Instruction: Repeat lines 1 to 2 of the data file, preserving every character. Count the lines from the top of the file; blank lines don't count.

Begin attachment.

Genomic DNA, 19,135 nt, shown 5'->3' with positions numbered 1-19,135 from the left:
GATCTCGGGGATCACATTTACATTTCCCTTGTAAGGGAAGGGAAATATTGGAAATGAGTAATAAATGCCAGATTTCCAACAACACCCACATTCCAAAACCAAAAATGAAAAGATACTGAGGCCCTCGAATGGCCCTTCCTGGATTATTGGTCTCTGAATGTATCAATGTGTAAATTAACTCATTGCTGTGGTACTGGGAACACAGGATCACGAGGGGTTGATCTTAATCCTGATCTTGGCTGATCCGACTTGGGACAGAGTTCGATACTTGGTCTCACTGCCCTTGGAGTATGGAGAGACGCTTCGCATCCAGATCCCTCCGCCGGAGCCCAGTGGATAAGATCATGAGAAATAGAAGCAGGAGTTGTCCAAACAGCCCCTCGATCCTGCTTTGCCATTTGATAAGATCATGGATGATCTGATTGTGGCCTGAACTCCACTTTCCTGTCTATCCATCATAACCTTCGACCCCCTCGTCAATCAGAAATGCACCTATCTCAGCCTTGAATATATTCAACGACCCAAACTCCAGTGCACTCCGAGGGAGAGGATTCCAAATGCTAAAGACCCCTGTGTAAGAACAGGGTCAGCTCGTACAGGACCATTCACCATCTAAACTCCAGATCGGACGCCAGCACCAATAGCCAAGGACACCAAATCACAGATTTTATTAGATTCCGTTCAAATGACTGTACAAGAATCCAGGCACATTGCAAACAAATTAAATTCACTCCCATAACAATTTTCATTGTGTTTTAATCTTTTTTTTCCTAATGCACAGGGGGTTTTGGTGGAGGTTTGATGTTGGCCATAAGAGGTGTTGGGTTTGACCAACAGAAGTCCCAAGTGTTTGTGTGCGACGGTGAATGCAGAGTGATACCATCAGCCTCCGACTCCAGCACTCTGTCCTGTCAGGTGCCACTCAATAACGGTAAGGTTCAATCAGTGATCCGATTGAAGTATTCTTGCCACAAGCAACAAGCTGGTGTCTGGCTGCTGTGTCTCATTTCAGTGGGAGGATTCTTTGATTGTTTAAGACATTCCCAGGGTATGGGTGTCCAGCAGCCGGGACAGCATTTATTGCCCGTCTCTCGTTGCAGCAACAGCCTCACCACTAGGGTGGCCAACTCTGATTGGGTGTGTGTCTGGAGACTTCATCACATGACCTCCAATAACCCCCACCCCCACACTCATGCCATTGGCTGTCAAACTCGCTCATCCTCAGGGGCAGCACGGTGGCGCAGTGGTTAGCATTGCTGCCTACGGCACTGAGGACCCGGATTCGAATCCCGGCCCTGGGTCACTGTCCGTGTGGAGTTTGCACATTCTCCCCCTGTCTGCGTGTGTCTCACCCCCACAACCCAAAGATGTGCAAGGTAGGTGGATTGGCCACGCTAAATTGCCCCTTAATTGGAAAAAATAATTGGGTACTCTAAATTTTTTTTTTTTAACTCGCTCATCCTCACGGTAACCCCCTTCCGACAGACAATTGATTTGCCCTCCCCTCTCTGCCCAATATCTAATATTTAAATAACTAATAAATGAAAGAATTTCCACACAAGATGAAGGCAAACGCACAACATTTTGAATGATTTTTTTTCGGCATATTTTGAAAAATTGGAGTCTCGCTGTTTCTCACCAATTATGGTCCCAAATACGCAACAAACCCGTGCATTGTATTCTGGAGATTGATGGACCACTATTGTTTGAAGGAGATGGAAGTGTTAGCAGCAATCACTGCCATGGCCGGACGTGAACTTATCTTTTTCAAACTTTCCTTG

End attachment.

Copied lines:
Genomic DNA, 19,135 nt, shown 5'->3' with positions numbered 1-19,135 from the left:
GATCTCGGGGATCACATTTACATTTCCCTTGTAAGGGAAGGGAAATATTGGAAATGAGTAATAAATGCCAGATTTCCAACAACACCCACATTCCAAAACCAAAAATGAAAAGATACTGAGGCCCTCGAATGGCCCTTCCTGGATTATTGGTCTCTGAATGTATCAATGTGTAAATTAACTCATTGCTGTGGTACTGGGAACACAGGATCACGAGGGGTTGATCTTAATCCTGATCTTGGCTGATCCGACTTGGGACAGAGTTCGATACTTGGTCTCACTGCCCTTGGAGTATGGAGAGACGCTTCGCATCCAGATCCCTCCGCCGGAGCCCAGTGGATAAGATCATGAGAAATAGAAGCAGGAGTTGTCCAAACAGCCCCTCGATCCTGCTTTGCCATTTGATAAGATCATGGATGATCTGATTGTGGCCTGAACTCCACTTTCCTGTCTATCCATCATAACCTTCGACCCCCTCGTCAATCAGAAATGCACCTATCTCAGCCTTGAATATATTCAACGACCCAAACTCCAGTGCACTCCGAGGGAGAGGATTCCAAATGCTAAAGACCCCTGTGTAAGAACAGGGTCAGCTCGTACAGGACCATTCACCATCTAAACTCCAGATCGGACGCCAGCACCAATAGCCAAGGACACCAAATCACAGATTTTATTAGATTCCGTTCAAATGACTGTACAAGAATCCAGGCACATTGCAAACAAATTAAATTCACTCCCATAACAATTTTCATTGTGTTTTAATCTTTTTTTTCCTAATGCACAGGGGGTTTTGGTGGAGGTTTGATGTTGGCCATAAGAGGTGTTGGGTTTGACCAACAGAAGTCCCAAGTGTTTGTGTGCGACGGTGAATGCAGAGTGATACCATCAGCCTCCGACTCCAGCACTCTGTCCTGTCAGGTGCCACTCAATAACGGTAAGGTTCAATCAGTGATCCGATTGAAGTATTCTTGCCACAAGCAACAAGCTGGTGTCTGGCTGCTGTGTCTCATTTCAGTGGGAGGATTCTTTGATTGTTTAAGACATTCCCAGGGTATGGGTGTCCAGCAGCCGGGACAGCATTTATTGCCCGTCTCTCGTTGCAGCAACAGCCTCACCACTAGGGTGGCCAACTCTGATTGGGTGTGTGTCTGGAGACTTCATCACATGACCTCCAATAACCCCCACCCCCACACTCATGCCATTGGCTGTCAAACTCGCTCATCCTCAGGGGCAGCACGGTGGCGCAGTGGTTAGCATTGCTGCCTACGGCACTGAGGACCCGGATTCGAATCCCGGCCCTGGGTCACTGTCCGTGTGGAGTTTGCACATTCTCCCCCTGTCTGCGTGTGTCTCACCCCCACAACCCAAAGATGTGCAAGGTAGGTGGATTGGCCACGCTAAATTGCCCCTTAATTGGAAAAAATAATTGGGTACTCTAAATTTTTTTTTTTTAACTCGCTCATCCTCACGGTAACCCCCTTCCGACAGACAATTGATTTGCCCTCCCCTCTCTGCCCAATATCTAATATTTAAATAACTAATAAATGAAAGAATTTCCACACAAGATGAAGGCAAACGCACAACATTTTGAATGATTTTTTTTCGGCATATTTTGAAAAATTGGAGTCTCGCTGTTTCTCACCAATTATGGTCCCAAATACGCAACAAACCCGTGCATTGTATTCTGGAGATTGATGGACCACTATTGTTTGAAGGAGATGGAAGTGTTAGCAGCAATCACTGCCATGGCCGGACGTGAACTTATCTTTTTCAAACTTTCCTTG